• Sumo

By Ken Reed

Come on now. We’re all big boys and girls here. Despite those cute ads the NCAA puts out every year about student-athletes being great in the classroom as well as on the athletic fields and playing courts, very few human beings can excel at both academics and athletics at big-time college sports factories (Read: primarily schools in the Power Five conferences: Big Ten, Pac-12, ACC, SEC and Big 12), especially in the big revenue sports like football and men’s basketball.

As UCLA quarterback Josh Rosen says, “Look, football and school don’t go together. They just don’t. Trying to do both is like trying to do two full-time jobs.”

He’s right. Football is a 40 hours a week job for Power Five players. The NCAA says it’s less than that but when you add up all the hours studying playbooks and scouting reports, looking at game film, etc — in addition to all the hours spent at practices, in team meetings, and receiving treatment in training rooms, it’s 40+ hours a week. Just ask Rosen or any other big-time college football player.

As a student, to excel at a rigorous academic major in college demands a similar 40 hours or so a week. That’s 80 hours a week, and we haven’t even factored in time for a little social life, like date night at the local pizza parlor.

Something has to give and it’s not football because the coaches own the players via that athletic scholarship.

“Human beings don’t belong in school with our schedules, says Rosen. “No one in their right mind should have a football player’s schedule, and go to school.”

Of course, these college football factories have academic counselors to help football players with their studies. But too often they’re more interested in keeping kids eligible for the football coach than worrying about what the athletes might be doing with their careers in 10 years.

“You have a bunch of people at the universities who are supposed to help you out, and they’re more interested in helping you stay eligible,” says Rosen.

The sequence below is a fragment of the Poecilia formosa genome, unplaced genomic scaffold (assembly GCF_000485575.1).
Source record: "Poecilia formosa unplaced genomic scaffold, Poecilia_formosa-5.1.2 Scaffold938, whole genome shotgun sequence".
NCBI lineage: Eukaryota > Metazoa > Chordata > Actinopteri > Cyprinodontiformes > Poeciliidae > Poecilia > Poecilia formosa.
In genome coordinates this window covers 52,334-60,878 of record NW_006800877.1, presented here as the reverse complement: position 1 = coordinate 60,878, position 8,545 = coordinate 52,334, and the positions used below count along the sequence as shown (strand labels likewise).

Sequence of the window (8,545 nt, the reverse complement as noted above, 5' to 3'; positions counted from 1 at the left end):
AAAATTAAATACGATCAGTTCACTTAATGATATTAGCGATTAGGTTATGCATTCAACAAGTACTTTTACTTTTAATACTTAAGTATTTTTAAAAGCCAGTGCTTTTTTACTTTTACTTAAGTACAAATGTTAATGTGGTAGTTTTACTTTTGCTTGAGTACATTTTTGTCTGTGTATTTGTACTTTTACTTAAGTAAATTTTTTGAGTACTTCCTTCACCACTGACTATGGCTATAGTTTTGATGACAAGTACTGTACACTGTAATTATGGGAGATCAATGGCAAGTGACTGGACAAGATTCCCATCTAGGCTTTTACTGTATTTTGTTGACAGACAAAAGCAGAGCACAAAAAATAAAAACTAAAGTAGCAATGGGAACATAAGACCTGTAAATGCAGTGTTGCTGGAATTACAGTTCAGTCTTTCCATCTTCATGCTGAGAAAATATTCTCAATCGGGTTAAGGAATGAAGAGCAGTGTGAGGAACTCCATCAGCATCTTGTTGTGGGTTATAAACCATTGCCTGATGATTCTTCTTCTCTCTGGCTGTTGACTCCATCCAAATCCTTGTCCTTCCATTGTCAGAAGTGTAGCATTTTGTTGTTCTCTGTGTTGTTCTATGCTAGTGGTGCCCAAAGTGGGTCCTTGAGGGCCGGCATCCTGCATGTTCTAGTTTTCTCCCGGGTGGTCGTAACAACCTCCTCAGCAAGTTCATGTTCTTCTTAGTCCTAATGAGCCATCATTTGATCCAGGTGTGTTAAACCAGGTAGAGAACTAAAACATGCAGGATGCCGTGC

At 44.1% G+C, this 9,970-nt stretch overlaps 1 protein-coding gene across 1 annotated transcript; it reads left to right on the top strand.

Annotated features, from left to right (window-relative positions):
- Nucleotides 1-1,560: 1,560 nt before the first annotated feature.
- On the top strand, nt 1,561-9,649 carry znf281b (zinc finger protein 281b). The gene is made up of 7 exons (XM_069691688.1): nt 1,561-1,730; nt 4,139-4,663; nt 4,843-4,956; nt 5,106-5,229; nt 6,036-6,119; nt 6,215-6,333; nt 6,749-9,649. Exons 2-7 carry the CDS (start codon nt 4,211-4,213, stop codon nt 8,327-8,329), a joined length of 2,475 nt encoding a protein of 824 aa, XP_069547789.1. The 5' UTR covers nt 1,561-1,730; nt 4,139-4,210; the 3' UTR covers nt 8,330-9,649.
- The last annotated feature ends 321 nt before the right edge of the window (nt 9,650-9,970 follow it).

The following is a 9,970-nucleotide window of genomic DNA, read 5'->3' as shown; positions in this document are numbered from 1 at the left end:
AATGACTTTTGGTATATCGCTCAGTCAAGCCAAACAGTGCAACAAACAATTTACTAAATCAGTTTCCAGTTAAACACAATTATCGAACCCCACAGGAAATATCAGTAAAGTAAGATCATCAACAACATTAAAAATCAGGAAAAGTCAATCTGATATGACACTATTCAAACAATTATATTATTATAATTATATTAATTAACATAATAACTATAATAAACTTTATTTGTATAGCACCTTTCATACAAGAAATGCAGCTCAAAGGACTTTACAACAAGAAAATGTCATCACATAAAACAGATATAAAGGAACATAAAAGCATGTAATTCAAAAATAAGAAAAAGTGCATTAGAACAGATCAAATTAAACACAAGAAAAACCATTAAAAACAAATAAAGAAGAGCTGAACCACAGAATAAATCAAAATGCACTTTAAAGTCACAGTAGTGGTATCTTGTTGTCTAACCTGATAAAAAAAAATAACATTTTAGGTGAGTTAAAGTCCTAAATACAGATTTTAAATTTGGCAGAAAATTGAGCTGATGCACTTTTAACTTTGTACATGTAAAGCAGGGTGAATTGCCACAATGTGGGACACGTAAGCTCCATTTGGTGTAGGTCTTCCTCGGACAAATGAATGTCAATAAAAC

“At some point, universities have to do more to prepare players for university life and help them succeed beyond football. There’s so much money being made in this sport. It’s a crime to not do everything you can to help the people who are making it for those who are spending it.”

Ah, there it is. Money. Profit-at-all-costs (PAAC) — along with its cousin, win-at-all-costs (WAAC) — that’s what drives big-time college athletics. It’s certainly not education. Or career preparation.

Now, some people will argue that these football factories are preparing players for a lucrative career in the NFL. Well, according to the NCAA’s own statistics, a whopping 1.5% of college football players make it to the NFL.

“What about those who don’t?” asks Rosen, one of the most socially-aware college athletes in the country.

“What did they get for laying their body on the line play after play while universities make millions upon millions?”

Excellent question, Mr. Rosen, excellent question.

It’s a civil rights question. It’s a social justice question. It’s an economic justice question. And it’s an ethical question that we as a society need to ask ourselves at some point … maybe during the week, in-between those Saturdays in the Fall when we put on our school’s colors and cheer for good ol’ State U.

Ken Reed, Sports Policy Director, League of Fans

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